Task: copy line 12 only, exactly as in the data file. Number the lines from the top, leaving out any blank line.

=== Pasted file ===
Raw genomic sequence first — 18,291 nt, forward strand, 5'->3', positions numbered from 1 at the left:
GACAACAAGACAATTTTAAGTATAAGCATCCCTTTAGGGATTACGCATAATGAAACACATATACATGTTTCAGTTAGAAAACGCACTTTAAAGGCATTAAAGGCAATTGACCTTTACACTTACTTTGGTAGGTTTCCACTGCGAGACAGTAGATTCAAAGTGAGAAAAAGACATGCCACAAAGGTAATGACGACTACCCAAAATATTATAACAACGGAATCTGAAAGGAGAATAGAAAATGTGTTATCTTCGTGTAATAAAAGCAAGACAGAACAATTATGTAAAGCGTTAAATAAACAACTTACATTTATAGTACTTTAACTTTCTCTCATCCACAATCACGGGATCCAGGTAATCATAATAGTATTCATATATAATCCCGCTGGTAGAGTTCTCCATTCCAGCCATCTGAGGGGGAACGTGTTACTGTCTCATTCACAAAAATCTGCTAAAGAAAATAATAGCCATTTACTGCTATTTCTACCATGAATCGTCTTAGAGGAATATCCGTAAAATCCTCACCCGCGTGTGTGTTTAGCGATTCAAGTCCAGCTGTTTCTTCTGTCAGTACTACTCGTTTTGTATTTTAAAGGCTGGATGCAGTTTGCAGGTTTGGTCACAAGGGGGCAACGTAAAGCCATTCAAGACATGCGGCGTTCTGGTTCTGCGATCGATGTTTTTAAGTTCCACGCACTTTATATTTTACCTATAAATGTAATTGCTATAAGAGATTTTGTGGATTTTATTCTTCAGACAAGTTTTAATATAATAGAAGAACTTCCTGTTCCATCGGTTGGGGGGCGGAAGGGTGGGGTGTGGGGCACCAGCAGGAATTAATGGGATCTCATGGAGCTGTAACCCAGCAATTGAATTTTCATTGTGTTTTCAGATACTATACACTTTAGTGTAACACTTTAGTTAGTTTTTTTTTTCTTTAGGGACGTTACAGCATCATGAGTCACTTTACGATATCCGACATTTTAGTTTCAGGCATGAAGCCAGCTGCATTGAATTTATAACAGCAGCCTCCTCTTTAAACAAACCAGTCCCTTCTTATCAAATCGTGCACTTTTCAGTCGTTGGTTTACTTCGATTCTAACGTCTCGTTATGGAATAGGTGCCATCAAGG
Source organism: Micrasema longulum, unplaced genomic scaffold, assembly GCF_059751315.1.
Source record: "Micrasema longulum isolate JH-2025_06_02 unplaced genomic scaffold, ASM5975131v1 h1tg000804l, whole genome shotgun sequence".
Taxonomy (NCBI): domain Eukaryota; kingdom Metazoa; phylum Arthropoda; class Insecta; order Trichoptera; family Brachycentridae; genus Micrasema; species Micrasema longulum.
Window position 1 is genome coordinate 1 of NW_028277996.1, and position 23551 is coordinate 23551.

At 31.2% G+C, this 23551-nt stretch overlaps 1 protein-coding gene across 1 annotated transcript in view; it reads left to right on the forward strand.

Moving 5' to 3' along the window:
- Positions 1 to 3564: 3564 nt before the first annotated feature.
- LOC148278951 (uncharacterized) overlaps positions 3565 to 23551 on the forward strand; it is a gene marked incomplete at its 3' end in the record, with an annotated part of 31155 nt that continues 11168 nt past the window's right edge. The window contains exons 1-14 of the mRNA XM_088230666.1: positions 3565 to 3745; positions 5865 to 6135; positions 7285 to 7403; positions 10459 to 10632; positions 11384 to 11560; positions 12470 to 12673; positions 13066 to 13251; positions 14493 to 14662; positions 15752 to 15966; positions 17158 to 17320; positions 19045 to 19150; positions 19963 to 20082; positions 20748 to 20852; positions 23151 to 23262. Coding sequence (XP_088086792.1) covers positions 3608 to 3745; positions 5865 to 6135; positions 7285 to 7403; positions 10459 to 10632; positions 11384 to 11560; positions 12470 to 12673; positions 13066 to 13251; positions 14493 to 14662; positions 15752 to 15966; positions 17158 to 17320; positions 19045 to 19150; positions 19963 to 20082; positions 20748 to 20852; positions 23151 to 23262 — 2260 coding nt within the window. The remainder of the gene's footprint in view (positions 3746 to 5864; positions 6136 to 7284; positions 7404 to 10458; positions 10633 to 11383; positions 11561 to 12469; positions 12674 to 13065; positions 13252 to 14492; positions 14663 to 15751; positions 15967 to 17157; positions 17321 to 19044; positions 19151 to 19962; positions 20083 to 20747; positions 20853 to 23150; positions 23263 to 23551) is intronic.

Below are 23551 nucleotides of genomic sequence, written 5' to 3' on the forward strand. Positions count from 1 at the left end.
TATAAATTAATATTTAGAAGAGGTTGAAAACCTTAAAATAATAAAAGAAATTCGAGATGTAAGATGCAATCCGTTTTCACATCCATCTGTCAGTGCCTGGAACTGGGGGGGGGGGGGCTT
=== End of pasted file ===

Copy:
TATAAATTAATATTTAGAAGAGGTTGAAAACCTTAAAATAATAAAAGAAATTCGAGATGTAAGATGCAATCCGTTTTCACATCCATCTGTCAGTGCCTGGAACTGGGGGGGGGGGGGCTT